• labor;
  • marginality;
  • drug dependency;
  • Louisiana;
  • petroleum industry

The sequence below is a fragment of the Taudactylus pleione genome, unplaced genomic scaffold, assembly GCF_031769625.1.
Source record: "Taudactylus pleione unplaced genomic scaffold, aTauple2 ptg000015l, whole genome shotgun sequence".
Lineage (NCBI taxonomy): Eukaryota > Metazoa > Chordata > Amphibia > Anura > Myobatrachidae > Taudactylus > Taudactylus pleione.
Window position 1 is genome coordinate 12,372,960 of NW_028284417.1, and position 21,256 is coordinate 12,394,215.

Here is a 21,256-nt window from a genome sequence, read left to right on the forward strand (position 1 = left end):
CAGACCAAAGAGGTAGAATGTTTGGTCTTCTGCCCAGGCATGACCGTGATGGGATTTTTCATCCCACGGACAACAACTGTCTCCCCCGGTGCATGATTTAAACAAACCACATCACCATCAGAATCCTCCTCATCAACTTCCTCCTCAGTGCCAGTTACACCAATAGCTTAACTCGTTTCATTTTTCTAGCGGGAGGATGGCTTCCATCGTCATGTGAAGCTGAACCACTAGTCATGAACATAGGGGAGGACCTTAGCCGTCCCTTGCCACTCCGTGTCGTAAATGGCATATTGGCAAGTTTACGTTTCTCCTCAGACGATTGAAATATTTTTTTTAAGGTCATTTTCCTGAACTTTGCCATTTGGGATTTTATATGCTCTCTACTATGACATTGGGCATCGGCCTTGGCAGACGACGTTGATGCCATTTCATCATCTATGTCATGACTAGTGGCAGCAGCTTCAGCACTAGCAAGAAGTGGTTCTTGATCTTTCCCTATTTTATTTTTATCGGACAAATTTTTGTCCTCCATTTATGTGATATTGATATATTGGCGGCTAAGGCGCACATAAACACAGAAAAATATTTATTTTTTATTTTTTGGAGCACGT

In southern Louisiana, supplying a workforce for the offshore oil and gas industry's least desirable jobs requires manipulation of non-market forces that shape access to labor. Specifically, a labor camp system, evolving since the late 1970s, recruits and deploys disempowered workers (or “bodies”) to fulfill the manual labor needs of a wide variety of oil and gas companies—a process that generates profits for the individuals who own labor camps while reproducing the continuities between work and poverty for the marginalized underclass of US cities. This essay explores the perpetuation of the camp system, arguing that it is not company desires for cost-saving mechanisms but demands for a tractable workforce that explain the primary relationships between camp workers, managers and owners, on the one hand, and oil company management, on the other. Understandings of how social capital, cultural capital and drug dependency factor into employment at one camp provide key insights into the anatomy of the labor camp system.